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We proposed a statistical method to construct simultaneous confidence intervals on all linear combinations of means without assuming equal variance where the classical Scheffé's simultaneous confidence intervals no longer preserve the familywise error rate (FWER). The proposed method is useful when the number of comparisons on linear combinations of means is extremely large. The FWERs for proposed simultaneous confidence intervals under various configurations of mean variances are assessed through simulations and are found to preserve the predefined nominal level very well. An example of pairwise comparisons on heteroscedastic means is given to illustrate the proposed method.

Multiple comparisons on a large number of linear combinations of means is of general interest in many applications. If an inferential statistical procedure relies on the number of comparisons, it may be quite challenge as the number of comparisons is increasing. Additionally, oftentimes we may not be able to make the assumption that all variances of means are equal. Many authors proposed various methods for multiple comparison on means in the past. Scheffé [

The problem of comparisons on two means in the case of unequal population variances is known as the Behrens-Fisher problem [

Suppose that we have

We now consider the problem of constructing simultaneous intervals without assuming equal variance. Let

Note that

Finding the exact distribution of linear combination of

We then set

It can be estimated by

To derive the generalized Scheffé's interval we would need the following projection lemma (see [

Applying the projection lemma this probability can be pivoted to give the following generalized

The Type I error in multiple comparisons is referred to as the probability of incorrectly rejecting at least one of the null hypotheses that make up the family. The validity of the proposed generalized Scheffé's confidence intervals largely lies in successfully controlling the FWER at a given nominal level

There are two major factors, population sample sizes and variances, which affect the performance of the Scheffé's confidence intervals. We will show through simulation that the FWER will be inflated in the situation where population variances are unequal.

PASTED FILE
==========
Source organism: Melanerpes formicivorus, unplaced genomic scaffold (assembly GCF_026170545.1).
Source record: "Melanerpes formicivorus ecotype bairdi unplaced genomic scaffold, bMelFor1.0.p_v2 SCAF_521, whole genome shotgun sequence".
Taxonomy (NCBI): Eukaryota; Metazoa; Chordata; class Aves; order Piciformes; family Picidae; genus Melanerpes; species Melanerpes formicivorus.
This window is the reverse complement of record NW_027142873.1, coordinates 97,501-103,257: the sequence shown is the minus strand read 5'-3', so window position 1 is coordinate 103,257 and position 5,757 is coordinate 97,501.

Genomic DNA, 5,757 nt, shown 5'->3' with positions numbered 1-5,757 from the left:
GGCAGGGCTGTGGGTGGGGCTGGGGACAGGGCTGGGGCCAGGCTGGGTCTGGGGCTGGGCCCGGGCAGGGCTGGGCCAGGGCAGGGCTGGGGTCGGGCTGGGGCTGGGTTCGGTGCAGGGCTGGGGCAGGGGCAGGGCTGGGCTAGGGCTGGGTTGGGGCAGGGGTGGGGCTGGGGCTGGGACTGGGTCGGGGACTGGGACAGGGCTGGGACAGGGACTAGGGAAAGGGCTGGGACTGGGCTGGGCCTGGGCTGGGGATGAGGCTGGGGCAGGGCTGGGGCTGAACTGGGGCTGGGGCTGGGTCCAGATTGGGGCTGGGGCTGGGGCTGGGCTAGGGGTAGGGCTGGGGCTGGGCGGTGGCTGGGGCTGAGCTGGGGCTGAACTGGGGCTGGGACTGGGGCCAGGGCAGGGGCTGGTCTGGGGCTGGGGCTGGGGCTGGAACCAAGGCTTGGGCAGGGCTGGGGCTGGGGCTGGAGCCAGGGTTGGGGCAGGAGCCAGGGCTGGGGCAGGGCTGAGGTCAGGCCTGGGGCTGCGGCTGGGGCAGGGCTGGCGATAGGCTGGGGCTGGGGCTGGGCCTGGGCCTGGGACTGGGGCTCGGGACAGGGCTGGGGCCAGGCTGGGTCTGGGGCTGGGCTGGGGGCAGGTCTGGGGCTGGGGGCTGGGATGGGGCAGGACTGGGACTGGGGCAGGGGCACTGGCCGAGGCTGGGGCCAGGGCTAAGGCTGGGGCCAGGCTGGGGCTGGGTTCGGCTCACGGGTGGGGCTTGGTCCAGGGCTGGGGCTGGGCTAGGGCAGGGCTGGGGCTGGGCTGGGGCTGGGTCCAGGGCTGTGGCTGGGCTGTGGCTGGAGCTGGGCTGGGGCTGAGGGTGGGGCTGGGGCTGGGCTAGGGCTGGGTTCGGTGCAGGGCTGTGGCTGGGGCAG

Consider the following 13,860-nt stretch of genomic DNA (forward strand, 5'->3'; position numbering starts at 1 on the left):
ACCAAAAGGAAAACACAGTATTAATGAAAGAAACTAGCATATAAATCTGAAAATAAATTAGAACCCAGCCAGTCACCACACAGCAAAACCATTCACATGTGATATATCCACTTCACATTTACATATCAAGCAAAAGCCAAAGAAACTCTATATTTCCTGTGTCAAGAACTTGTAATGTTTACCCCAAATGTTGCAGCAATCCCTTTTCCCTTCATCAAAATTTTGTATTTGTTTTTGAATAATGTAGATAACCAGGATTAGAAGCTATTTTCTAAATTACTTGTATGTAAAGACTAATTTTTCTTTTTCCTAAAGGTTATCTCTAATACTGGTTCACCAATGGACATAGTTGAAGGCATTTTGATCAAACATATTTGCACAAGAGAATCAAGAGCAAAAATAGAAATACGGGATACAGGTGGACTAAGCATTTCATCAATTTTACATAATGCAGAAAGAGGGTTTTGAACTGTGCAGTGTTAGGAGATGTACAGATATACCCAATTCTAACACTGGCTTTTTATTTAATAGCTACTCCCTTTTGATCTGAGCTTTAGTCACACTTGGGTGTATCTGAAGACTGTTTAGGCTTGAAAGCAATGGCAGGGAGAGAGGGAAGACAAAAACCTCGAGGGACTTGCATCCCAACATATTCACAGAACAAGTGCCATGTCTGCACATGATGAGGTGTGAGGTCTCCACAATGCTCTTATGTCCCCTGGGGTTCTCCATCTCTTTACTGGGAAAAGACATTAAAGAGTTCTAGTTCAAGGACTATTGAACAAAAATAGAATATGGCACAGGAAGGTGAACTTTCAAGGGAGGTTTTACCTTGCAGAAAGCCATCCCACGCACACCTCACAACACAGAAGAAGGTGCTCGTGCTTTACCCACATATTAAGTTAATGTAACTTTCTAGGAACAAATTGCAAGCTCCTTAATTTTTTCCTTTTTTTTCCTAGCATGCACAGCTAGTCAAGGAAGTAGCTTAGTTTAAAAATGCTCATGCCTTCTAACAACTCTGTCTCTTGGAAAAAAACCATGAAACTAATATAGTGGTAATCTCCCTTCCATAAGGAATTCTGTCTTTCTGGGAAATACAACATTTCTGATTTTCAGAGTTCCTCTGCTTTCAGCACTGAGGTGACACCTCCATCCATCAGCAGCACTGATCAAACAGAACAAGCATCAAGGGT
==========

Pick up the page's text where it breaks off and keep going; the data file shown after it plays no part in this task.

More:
A variety of configurations of variances and sample sizes will be selected to assess the performance of the generalized Scheffé method. To this end, the number of groups is chosen to be

Coverage rates of 95% Scheffé’s intervals (S) and generalized Scheffé (GS) intervals: two sets of inferences are considered, the population means and pairwise mean differences.

Sample size | Equal variances | Unequal variances | ||||||

(0.1, 0.1, 0.1, 0.1) | (1, 1, 1, 1) | (0.3, 0.3, 0.1, 0.1) | (3, 3, 1, 1) | |||||

Balanced | S | GS | S | GS | S | GS | S | GS |

(5, 5, 5, 5) | 98.00 | 98.60 | 98.45 | 99.00 | 93.60 | 96.85 | 94.05 | 97.35 |

(10, 10, 10, 10) | 97.90 | 98.45 | 98.20 | 98.65 | 94.75 | 97.10 | 95.10 | 97.30 |

(20, 20, 20, 20) | 97.70 | 97.90 | 98.20 | 98.35 | 93.90 | 96.25 | 94.80 | 96.45 |

(50, 50, 50, 50) | 97.90 | 97.95 | 98.35 | 98.35 | 94.35 | 96.75 | 94.55 | 96.60 |

Unbalanced | ||||||||

(5, 5, 10, 10) | 98.20 | 98.75 | 98.20 | 98.70 | 87.70 | 97.50 | 87.20 | 97.40 |

(5, 5, 20, 20) | 98.40 | 99.10 | 97.90 | 98.45 | 73.00 | 96.20 | 76.50 | 96.65 |

(10, 10, 20, 20) | 97.95 | 98.05 | 98.35 | 98.35 | 88.40 | 97.30 | 87.05 | 96.65 |

(10, 10, 50, 50) | 98.60 | 98.80 | 98.70 | 98.65 | 73.95 | 96.70 | 72.55 | 97.10 |

Although Scheffé’s intervals apply to inference on all linear combinations, for simplicity, we have focused on two sets of inferences only: population means and their pairwise differences. For each configuration we conducted 5,000 simulation runs and for each run 95% Scheffé's intervals and generalized Scheffé's intervals on both population means and pairwise mean differences were computed. We then obtained the coverage rates that the proposed intervals contain the true means, which all equal 0.